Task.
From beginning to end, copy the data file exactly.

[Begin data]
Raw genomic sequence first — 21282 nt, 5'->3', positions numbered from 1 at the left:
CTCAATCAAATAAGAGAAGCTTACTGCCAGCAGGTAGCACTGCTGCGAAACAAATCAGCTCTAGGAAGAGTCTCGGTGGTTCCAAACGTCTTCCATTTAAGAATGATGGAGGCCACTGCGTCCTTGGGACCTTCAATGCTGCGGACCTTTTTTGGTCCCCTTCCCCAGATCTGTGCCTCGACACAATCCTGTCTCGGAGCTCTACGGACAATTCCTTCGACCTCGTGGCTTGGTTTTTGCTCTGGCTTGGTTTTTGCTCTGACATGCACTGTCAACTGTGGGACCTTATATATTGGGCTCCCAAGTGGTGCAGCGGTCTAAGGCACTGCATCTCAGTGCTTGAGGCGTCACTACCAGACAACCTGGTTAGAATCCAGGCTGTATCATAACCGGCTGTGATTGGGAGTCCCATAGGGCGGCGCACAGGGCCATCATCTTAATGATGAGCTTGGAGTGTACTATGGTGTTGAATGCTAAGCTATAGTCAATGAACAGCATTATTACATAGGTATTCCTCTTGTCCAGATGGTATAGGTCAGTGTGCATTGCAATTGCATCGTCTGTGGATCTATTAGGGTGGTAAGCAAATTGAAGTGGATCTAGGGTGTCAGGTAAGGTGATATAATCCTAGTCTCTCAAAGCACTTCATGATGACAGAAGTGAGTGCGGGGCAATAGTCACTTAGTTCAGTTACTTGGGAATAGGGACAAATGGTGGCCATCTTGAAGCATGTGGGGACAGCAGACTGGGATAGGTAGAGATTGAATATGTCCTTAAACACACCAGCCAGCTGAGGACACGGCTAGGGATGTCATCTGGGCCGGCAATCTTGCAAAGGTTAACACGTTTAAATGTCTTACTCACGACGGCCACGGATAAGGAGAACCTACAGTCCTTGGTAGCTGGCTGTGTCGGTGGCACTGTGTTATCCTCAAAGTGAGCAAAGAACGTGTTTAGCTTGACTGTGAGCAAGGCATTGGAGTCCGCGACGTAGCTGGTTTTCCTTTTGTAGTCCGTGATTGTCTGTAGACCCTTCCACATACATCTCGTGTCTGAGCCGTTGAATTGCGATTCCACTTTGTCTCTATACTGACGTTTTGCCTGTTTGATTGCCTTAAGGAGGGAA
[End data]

Raw genomic sequence first — 21282 nt, 5'->3', positions numbered from 1 at the left:
CTCAATCAAATAAGAGAAGCTTACTGCCAGCAGGTAGCACTGCTGCGAAACAAATCAGCTCTAGGAAGAGTCTCGGTGGTTCCAAACGTCTTCCATTTAAGAATGATGGAGGCCACTGCGTCCTTGGGACCTTCAATGCTGCGGACCTTTTTTGGTCCCCTTCCCCAGATCTGTGCCTCGACACAATCCTGTCTCGGAGCTCTACGGACAATTCCTTCGACCTCGTGGCTTGGTTTTTGCTCTGGCTTGGTTTTTGCTCTGACATGCACTGTCAACTGTGGGACCTTATATATTGGGCTCCCAAGTGGTGCAGCGGTCTAAGGCACTGCATCTCAGTGCTTGAGGCGTCACTACCAGACAACCTGGTTAGAATCCAGGCTGTATCATAACCGGCTGTGATTGGGAGTCCCATAGGGCGGCGCACAGGGCCATCATCTTAATGATGAGCTTGGAGTGTACTATGGTGTTGAATGCTAAGCTATAGTCAATGAACAGCATTATTACATAGGTATTCCTCTTGTCCAGATGGTATAGGTCAGTGTGCATTGCAATTGCATCGTCTGTGGATCTATTAGGGTGGTAAGCAAATTGAAGTGGATCTAGGGTGTCAGGTAAGGTGATATAATCCTAGTCTCTCAAAGCACTTCATGATGACAGAAGTGAGTGCGGGGCAATAGTCACTTAGTTCAGTTACTTGGGAATAGGGACAAATGGTGGCCATCTTGAAGCATGTGGGGACAGCAGACTGGGATAGGTAGAGATTGAATATGTCCTTAAACACACCAGCCAGCTGAGGACACGGCTAGGGATGTCATCTGGGCCGGCAATCTTGCAAAGGTTAACACGTTTAAATGTCTTACTCACGACGGCCACGGATAAGGAGAACCTACAGTCCTTGGTAGCTGGCTGTGTCGGTGGCACTGTGTTATCCTCAAAGTGAGCAAAGAACGTGTTTAGCTTGACTGTGAGCAAGGCATTGGAGTCCGCGACGTAGCTGGTTTTCCTTTTGTAGTCCGTGATTGTCTGTAGACCCTTCCACATACATCTCGTGTCTGAGCCGTTGAATTGCGATTCCACTTTGTCTCTATACTGACGTTTTGCCTGTTTGATTGCCTTAAGGAGGGAA